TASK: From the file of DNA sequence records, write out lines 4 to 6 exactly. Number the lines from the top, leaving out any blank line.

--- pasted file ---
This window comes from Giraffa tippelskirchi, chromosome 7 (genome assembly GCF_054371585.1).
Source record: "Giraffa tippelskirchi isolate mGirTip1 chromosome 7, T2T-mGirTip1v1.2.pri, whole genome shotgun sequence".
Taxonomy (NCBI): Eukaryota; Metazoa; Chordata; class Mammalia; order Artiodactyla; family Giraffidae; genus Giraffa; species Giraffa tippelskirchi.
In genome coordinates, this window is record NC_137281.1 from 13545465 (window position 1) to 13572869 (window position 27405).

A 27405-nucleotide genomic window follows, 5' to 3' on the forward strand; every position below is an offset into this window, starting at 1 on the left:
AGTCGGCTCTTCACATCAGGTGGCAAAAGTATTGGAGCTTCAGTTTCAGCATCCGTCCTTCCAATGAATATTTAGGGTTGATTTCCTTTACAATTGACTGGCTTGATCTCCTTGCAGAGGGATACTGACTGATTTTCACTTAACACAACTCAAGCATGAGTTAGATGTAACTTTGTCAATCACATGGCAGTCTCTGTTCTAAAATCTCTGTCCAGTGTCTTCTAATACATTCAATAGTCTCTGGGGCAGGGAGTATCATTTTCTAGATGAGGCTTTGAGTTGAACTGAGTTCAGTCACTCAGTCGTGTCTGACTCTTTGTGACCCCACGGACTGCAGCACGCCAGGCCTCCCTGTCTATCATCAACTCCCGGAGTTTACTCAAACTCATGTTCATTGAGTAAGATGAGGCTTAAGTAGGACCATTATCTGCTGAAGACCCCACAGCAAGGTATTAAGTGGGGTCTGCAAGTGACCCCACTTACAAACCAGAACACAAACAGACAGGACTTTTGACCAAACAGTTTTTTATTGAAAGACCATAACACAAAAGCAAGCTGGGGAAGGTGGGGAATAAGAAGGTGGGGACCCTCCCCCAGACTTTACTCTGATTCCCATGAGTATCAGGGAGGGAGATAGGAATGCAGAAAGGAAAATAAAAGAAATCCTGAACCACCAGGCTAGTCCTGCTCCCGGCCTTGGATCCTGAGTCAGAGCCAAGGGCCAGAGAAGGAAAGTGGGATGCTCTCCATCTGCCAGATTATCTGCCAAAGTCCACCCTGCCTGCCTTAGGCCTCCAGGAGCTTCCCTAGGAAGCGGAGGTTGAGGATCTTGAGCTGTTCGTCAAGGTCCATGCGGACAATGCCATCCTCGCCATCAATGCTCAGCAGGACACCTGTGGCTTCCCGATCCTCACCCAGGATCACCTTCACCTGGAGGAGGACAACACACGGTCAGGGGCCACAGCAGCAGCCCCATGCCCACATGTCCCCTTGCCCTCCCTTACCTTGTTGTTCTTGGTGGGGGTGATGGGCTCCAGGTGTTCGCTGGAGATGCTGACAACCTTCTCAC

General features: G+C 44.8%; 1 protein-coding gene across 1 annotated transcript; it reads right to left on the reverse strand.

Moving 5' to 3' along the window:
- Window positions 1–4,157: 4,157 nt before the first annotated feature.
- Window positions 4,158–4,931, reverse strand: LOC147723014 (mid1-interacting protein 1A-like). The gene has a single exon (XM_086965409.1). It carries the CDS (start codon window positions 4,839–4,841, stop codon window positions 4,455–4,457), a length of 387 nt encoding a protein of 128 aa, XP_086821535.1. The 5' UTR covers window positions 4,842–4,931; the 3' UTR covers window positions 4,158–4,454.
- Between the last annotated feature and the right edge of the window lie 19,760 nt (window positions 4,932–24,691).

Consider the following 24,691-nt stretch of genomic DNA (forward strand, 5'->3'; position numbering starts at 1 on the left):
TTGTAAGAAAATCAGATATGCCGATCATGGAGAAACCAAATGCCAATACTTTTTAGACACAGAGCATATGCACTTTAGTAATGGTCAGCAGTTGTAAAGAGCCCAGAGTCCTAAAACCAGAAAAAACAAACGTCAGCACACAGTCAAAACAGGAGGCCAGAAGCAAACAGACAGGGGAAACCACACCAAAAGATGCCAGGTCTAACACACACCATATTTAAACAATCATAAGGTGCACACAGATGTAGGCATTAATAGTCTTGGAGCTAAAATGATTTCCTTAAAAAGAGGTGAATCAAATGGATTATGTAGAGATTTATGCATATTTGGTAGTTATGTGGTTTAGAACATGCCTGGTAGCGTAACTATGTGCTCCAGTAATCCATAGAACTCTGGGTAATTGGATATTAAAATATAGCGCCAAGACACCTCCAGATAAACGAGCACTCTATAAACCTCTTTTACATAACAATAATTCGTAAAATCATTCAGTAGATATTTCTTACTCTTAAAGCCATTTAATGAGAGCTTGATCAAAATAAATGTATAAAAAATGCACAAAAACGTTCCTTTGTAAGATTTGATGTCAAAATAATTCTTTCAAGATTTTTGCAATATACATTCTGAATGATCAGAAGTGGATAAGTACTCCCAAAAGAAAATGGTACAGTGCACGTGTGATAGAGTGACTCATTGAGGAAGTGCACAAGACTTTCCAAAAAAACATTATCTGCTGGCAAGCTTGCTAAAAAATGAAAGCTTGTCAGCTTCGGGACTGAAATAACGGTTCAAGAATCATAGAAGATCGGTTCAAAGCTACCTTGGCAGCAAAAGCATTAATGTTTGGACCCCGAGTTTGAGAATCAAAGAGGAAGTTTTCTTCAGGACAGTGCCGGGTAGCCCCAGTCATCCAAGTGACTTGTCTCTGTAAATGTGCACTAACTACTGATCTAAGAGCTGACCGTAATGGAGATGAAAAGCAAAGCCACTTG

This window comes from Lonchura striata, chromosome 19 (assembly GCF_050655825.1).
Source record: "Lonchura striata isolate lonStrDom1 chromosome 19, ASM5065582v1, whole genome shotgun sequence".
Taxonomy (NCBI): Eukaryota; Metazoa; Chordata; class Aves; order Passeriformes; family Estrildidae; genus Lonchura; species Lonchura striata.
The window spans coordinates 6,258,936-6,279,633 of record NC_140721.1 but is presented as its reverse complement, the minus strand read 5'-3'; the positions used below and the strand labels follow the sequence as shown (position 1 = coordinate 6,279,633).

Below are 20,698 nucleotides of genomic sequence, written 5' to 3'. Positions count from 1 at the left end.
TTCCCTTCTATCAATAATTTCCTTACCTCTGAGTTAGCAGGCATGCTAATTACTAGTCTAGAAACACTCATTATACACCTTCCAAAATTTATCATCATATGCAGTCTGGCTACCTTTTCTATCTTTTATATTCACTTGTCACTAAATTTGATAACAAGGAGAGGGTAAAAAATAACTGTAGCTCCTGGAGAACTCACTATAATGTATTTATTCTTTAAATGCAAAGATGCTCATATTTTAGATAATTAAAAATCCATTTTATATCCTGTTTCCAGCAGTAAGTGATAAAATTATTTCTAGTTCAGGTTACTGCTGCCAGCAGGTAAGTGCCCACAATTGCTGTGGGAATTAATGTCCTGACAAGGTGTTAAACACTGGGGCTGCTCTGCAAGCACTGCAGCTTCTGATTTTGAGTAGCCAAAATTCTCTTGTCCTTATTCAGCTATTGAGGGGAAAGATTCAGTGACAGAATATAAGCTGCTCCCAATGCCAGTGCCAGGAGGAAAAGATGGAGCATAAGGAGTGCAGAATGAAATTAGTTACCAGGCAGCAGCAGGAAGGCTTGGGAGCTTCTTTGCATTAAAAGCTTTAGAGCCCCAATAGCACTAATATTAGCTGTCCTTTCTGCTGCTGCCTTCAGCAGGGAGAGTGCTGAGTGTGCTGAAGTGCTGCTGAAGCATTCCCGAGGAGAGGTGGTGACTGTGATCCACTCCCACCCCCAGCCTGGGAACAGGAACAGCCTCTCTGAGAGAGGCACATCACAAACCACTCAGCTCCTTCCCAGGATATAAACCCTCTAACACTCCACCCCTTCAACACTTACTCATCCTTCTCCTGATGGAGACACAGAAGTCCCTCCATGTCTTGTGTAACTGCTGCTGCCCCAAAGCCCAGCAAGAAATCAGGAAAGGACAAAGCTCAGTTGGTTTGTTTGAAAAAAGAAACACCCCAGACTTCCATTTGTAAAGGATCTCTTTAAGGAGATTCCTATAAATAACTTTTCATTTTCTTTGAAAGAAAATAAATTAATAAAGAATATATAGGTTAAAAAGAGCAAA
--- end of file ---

In genome coordinates, this window is record NC_137281.1 from 13545465 (window position 1) to 13572869 (window position 27405).

A 27405-nucleotide genomic window follows, 5' to 3' on the forward strand; every position below is an offset into this window, starting at 1 on the left:
AGTCGGCTCTTCACATCAGGTGGCAAAAGTATTGGAGCTTCAGTTTCAGCATCCGTCCTTCCAATGAATATTTAGGGTTGATTTCCTTTACAATTGACTGGCTTGATCTCCTTGCAGAGGGATACTGACTGATTTTCACTTAACACAACTCAAGCATGAGTTAGATGTAACTTTGTCAATCACATGGCAGTCTCTGTTCTAAAATCTCTGTCCAGTGTCTTCTAATACATTCAATAGTCTCTGGGGCAGGGAGTATCATTTTCTAGATGAGGCTTTGAGTTGAACTGAGTTCAGTCACTCAGTCGTGTCTGACTCTTTGTGACCCCACGGACTGCAGCACGCCAGGCCTCCCTGTCTATCATCAACTCCCGGAGTTTACTCAAACTCATGTTCATTGAGTAAGATGAGGCTTAAGTAGGACCATTATCTGCTGAAGACCCCACAGCAAGGTATTAAGTGGGGTCTGCAAGTGACCCCACTTACAAACCAGAACACAAACAGACAGGACTTTTGACCAAACAGTTTTTTATTGAAAGACCATAACACAAAAGCAAGCTGGGGAAGGTGGGGAATAAGAAGGTGGGGACCCTCCCCCAGACTTTACTCTGATTCCCATGAGTATCAGGGAGGGAGATAGGAATGCAGAAAGGAAAATAAAAGAAATCCTGAACCACCAGGCTAGTCCTGCTCCCGGCCTTGGATCCTGAGTCAGAGCCAAGGGCCAGAGAAGGAAAGTGGGATGCTCTCCATCTGCCAGATTATCTGCCAAAGTCCACCCTGCCTGCCTTAGGCCTCCAGGAGCTTCCCTAGGAAGCGGAGGTTGAGGATCTTGAGCTGTTCGTCAAGGTCCATGCGGACAATGCCATCCTCGCCATCAATGCTCAGCAGGACACCTGTGGCTTCCCGATCCTCACCCAGGATCACCTTCACCTGGAGGAGGACAACACACGGTCAGGGGCCACAGCAGCAGCCCCATGCCCACATGTCCCCTTGCCCTCCCTTACCTTGTTGTTCTTGGTGGGGGTGATGGGCTCCAGGTGTTCGCTGGAGATGCTGACAACCTTCTCAC